Adobe and Macromedia: Upcoming Shootout at MultiMedia Corral ?

We have already called these two savvy media software vendors as bellwethers – the ones to watch for long term trends especially on the desktop where both companies have large franchises in Web, collaboration, and multimedia tools and software. And of course with the digital revolution occurring in photography, audio, and video helping to eat up CPU cycles and prop up PC sales or the need for cross platform, any device output and presentations or the growing role of eTraining/eLearning in fostering and promoting ever faster product cycles and institutional change – Macromedia and Adobe are “players” well beyond their revenue size in IT and computing.

Recently we have been looking more closely at the companies and their two major cross platform, multimedia delivery engines (quite a mouthful, simplified naming welcome in the comments), Adobe Acrobat and Macromedia Flash. There are surface similarities already implied:
-Both offer delivery of various multi-media content on many OS and hardware platforms;
-Both extend their reach to the fast expanding mobilephones, PDAs, and other smart devices;
-Both are available as free runtime engines primarily for web usage;
-But both offer stand alone runtime engines for use on PCs, kiosks, and other smart devices;
-Both offer great reproduction values carrying the fonts, vector images, compressed bitmaps and the display engine features and smarts to render a page very close to what was originally designed;
-Both have internal JavaScript supersets for customizing and controlling their players;
-Both offer a growing number of GUI form components and controls for expanded data entry;
-Both offer increasing data processing and interfacing capabilities through XML and APIs;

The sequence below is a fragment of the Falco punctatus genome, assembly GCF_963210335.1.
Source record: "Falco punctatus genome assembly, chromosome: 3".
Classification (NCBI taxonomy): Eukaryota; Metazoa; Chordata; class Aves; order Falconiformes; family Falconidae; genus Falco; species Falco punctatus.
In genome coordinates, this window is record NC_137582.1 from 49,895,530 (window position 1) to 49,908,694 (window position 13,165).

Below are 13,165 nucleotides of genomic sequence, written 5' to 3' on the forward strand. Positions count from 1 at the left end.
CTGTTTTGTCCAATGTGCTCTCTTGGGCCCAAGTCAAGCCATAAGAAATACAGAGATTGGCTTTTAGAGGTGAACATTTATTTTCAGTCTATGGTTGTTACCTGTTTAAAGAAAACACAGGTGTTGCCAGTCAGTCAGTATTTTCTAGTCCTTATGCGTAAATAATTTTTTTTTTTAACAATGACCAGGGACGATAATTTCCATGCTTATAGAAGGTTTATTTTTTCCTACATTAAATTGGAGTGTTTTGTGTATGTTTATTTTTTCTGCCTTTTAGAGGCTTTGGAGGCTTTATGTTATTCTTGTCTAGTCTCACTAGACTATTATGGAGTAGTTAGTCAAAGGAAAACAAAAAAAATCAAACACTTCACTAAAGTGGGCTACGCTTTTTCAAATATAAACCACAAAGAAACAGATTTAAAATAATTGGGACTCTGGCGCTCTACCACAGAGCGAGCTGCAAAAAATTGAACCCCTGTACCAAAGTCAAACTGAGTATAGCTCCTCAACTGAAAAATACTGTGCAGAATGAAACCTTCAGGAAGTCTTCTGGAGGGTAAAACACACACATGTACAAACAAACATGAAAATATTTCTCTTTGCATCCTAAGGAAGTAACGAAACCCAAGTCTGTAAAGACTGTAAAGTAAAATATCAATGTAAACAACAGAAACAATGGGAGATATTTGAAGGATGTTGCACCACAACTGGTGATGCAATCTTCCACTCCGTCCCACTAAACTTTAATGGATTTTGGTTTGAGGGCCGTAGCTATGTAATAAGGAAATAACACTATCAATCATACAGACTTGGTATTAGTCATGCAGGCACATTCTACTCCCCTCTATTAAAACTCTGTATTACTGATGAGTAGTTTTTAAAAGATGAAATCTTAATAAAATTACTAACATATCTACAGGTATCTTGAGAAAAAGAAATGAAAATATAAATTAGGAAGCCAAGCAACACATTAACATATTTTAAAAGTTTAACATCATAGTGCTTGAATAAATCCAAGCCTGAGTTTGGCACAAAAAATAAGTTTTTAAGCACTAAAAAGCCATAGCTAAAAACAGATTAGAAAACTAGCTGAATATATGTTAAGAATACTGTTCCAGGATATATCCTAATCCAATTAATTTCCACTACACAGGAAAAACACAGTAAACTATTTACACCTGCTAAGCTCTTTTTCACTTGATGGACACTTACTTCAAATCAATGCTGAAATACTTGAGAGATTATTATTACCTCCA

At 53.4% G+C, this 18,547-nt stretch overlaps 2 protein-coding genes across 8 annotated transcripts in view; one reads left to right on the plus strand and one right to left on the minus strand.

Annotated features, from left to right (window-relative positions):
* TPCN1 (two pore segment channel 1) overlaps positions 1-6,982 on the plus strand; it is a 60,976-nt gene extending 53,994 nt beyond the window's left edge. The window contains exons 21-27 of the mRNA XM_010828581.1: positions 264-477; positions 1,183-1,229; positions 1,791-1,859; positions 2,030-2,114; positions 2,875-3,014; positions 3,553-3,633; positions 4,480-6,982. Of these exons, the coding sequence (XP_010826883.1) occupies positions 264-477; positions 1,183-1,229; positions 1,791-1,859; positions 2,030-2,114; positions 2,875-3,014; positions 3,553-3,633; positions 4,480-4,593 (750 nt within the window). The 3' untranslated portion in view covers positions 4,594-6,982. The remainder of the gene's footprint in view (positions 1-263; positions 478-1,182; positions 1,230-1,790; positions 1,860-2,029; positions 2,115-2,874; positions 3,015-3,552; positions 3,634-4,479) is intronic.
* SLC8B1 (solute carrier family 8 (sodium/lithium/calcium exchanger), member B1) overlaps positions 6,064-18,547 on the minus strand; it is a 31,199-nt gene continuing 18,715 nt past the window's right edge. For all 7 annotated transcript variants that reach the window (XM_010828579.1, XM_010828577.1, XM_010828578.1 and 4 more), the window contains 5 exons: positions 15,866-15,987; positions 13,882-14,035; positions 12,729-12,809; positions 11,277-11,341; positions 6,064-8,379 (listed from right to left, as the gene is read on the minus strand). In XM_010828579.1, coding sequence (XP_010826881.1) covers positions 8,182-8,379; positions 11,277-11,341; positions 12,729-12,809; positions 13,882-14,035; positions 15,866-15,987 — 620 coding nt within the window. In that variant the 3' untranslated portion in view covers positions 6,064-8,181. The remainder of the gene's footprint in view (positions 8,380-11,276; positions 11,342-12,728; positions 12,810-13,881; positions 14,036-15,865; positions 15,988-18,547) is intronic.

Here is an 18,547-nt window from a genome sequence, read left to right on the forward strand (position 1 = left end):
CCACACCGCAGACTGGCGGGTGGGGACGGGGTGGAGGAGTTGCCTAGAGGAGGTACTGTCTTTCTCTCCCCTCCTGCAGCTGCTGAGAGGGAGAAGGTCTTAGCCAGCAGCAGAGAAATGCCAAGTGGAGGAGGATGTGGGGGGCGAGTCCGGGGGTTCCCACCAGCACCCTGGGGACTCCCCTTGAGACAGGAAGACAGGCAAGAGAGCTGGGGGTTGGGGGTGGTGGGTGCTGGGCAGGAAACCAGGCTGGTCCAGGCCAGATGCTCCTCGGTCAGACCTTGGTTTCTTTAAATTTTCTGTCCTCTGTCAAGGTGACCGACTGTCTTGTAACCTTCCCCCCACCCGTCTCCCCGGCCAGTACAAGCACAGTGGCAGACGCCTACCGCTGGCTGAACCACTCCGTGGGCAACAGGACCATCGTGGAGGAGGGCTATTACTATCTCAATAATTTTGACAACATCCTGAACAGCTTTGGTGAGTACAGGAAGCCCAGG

-Both offer easy creation of their respective media through redirected printer output;
-Both offer comprehensive editing of their media through visual development tools;
However, that said, we all know that Adobe PDFs are used for delivery of cross platform finished and archivable documents and Macromedia SWF are used for Web-based multimedia presentations and demos. After all, Flash SWF is hard pressed to match the printing controls and options available in PDF. And despite the improvements in Acrobat 7, it still does not fit in seamlessly on a Web page nor start performing with the quickness of Flash. Hey, but did you hear that the new Acrobat 7 now supports audio, video and animation objects? And did you know that FlashPaper 2 now supports bookmarks, outlines and hyperlinks ? Or text searching, selection, copying, and pasting ?

Come on now. These are mature and IT smart managements and companies. They are not going to get involved in a Shootout at Multimedia Corral. This is all the hairbrained hyperactive, malfunctionaing brain lobes of the Press – trying to conjure up false contention and rivalry where none exists. Look Macromedias FlashPaper 2 includes PDF as a featured output option. And Adobe Live Motion 2 features Flash SWF as the principal output option …. Nothing but the overactive, testerone laiden conjurings of a steroidically inspired WordPressman attempting to manufacture Shootout mischief.

There is nothing here.

…. however, Abobe has been cozying up to Microsoft lately offering more and more Windows exclusive software and features. With Adobe under its wings, Redmond could bulk up on multimedia delivery capabilities. And have a control/choke point on cross platform delivery of media. Or IBM could use a little juice in its Lotus division and Macromedia is doing some of the most interesting things in ELearning, eTraining, and collaboration software with Breeze, Captivate, Central, Flex, and the like. And IBM could tips the scales with Linux versions of Dreamweaver, Freehand, Flash, Fireworks, Authorware, etc.

Did you hear a Jack Benny-like “Now Stop That!”

(c)JBSurveyer 2005